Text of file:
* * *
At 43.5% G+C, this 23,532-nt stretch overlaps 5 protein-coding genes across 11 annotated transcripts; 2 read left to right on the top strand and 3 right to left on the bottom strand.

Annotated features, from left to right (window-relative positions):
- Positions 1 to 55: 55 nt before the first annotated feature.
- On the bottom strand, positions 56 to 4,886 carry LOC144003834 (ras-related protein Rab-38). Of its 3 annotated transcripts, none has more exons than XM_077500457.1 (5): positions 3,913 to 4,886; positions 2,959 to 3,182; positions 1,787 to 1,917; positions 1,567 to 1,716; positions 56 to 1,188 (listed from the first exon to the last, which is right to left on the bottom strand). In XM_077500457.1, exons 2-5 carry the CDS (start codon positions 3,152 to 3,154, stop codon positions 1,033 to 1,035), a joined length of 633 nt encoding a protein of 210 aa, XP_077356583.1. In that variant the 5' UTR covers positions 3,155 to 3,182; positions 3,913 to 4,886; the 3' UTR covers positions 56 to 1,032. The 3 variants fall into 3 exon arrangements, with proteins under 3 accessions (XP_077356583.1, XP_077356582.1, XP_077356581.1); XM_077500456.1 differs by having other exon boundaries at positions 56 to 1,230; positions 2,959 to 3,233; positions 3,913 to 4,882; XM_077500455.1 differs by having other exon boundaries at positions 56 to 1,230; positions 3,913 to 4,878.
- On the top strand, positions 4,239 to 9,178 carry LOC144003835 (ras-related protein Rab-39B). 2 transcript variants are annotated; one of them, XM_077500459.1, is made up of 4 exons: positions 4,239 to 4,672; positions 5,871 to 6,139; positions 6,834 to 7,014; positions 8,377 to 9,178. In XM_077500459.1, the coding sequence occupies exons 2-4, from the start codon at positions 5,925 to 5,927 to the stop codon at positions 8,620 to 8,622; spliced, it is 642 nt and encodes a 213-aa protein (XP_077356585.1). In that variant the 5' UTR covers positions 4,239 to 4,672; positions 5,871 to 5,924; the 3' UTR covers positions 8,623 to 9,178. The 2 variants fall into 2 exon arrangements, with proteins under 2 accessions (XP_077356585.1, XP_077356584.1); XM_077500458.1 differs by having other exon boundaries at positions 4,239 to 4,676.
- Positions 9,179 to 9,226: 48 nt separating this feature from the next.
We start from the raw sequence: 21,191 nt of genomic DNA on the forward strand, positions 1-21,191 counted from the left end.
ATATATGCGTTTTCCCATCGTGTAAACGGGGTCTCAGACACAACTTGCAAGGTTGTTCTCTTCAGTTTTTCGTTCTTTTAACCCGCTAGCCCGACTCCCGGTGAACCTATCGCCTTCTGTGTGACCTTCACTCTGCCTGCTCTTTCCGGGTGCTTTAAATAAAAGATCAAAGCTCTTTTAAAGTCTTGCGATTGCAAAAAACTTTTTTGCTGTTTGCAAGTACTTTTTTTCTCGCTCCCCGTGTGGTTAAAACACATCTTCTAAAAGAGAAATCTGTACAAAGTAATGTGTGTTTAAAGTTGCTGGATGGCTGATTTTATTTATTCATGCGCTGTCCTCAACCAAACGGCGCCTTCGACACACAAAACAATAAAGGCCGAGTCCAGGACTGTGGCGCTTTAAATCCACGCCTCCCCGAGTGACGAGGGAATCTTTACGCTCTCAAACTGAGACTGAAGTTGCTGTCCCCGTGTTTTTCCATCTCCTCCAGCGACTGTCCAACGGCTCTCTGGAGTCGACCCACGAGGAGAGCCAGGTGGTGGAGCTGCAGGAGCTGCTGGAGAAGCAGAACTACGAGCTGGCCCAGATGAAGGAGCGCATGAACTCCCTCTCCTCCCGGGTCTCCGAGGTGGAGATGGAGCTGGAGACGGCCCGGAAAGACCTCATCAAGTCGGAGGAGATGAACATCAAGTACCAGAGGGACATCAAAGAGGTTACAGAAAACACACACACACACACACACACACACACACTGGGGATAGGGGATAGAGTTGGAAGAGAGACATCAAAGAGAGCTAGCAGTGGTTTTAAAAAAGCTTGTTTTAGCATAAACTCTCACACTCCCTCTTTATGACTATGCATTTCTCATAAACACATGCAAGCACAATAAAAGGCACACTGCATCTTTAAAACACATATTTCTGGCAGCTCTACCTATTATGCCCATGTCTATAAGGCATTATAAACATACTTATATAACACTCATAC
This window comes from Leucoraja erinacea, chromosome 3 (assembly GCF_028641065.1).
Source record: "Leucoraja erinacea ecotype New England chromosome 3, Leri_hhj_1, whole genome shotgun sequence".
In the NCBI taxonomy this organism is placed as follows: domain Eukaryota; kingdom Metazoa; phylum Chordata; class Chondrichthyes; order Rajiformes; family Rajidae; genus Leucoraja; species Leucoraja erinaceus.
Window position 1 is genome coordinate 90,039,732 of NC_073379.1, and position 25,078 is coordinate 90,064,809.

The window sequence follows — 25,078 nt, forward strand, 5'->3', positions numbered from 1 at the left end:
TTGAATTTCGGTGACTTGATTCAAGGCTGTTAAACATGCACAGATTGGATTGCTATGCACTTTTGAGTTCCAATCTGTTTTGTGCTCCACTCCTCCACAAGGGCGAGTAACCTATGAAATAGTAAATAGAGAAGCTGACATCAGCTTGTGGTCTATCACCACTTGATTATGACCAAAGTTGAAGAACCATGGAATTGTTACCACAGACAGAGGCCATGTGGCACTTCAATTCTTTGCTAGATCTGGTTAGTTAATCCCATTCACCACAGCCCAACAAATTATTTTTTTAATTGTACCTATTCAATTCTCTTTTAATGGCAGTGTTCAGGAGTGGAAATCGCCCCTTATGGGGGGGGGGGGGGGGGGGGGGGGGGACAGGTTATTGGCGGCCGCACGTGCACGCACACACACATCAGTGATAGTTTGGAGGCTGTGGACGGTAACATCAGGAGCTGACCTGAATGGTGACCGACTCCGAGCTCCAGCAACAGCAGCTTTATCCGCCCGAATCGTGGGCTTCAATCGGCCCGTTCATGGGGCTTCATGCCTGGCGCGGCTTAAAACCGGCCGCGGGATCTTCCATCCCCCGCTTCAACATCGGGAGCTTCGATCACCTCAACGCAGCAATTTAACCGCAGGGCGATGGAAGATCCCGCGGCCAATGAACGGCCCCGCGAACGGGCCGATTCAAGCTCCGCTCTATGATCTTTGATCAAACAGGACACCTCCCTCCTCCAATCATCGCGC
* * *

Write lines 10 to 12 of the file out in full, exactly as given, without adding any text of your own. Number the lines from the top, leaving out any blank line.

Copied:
Source record: "Leucoraja erinacea ecotype New England chromosome 3, Leri_hhj_1, whole genome shotgun sequence".
In the NCBI taxonomy this organism is placed as follows: domain Eukaryota; kingdom Metazoa; phylum Chordata; class Chondrichthyes; order Rajiformes; family Rajidae; genus Leucoraja; species Leucoraja erinaceus.
Window position 1 is genome coordinate 90,039,732 of NC_073379.1, and position 25,078 is coordinate 90,064,809.